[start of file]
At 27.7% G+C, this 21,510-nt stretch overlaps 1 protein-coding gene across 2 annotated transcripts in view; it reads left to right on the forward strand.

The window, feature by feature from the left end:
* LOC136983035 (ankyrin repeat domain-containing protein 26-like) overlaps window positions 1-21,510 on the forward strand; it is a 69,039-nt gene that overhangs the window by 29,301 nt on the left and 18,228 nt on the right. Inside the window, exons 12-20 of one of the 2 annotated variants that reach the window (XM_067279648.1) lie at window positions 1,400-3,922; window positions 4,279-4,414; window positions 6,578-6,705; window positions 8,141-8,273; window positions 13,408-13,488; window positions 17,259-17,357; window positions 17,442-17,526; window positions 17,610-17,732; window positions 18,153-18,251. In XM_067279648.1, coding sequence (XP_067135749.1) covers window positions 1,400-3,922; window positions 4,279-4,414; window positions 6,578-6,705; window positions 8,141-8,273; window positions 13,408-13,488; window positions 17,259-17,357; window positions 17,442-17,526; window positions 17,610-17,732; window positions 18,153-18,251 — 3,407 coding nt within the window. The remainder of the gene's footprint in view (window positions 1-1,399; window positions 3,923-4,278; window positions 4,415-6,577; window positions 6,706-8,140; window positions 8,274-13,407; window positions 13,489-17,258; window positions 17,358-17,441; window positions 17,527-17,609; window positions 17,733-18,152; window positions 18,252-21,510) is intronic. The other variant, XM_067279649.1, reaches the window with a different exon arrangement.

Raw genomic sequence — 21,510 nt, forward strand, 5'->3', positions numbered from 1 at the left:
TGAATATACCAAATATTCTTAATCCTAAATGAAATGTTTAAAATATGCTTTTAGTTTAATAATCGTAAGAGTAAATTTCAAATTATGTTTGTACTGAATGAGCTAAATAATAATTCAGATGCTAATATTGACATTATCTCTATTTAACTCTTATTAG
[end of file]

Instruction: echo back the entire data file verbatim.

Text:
At 27.7% G+C, this 21,510-nt stretch overlaps 1 protein-coding gene across 2 annotated transcripts in view; it reads left to right on the forward strand.

The window, feature by feature from the left end:
* LOC136983035 (ankyrin repeat domain-containing protein 26-like) overlaps window positions 1-21,510 on the forward strand; it is a 69,039-nt gene that overhangs the window by 29,301 nt on the left and 18,228 nt on the right. Inside the window, exons 12-20 of one of the 2 annotated variants that reach the window (XM_067279648.1) lie at window positions 1,400-3,922; window positions 4,279-4,414; window positions 6,578-6,705; window positions 8,141-8,273; window positions 13,408-13,488; window positions 17,259-17,357; window positions 17,442-17,526; window positions 17,610-17,732; window positions 18,153-18,251. In XM_067279648.1, coding sequence (XP_067135749.1) covers window positions 1,400-3,922; window positions 4,279-4,414; window positions 6,578-6,705; window positions 8,141-8,273; window positions 13,408-13,488; window positions 17,259-17,357; window positions 17,442-17,526; window positions 17,610-17,732; window positions 18,153-18,251 — 3,407 coding nt within the window. The remainder of the gene's footprint in view (window positions 1-1,399; window positions 3,923-4,278; window positions 4,415-6,577; window positions 6,706-8,140; window positions 8,274-13,407; window positions 13,489-17,258; window positions 17,358-17,441; window positions 17,527-17,609; window positions 17,733-18,152; window positions 18,252-21,510) is intronic. The other variant, XM_067279649.1, reaches the window with a different exon arrangement.

Raw genomic sequence — 21,510 nt, forward strand, 5'->3', positions numbered from 1 at the left:
TGAATATACCAAATATTCTTAATCCTAAATGAAATGTTTAAAATATGCTTTTAGTTTAATAATCGTAAGAGTAAATTTCAAATTATGTTTGTACTGAATGAGCTAAATAATAATTCAGATGCTAATATTGACATTATCTCTATTTAACTCTTATTAG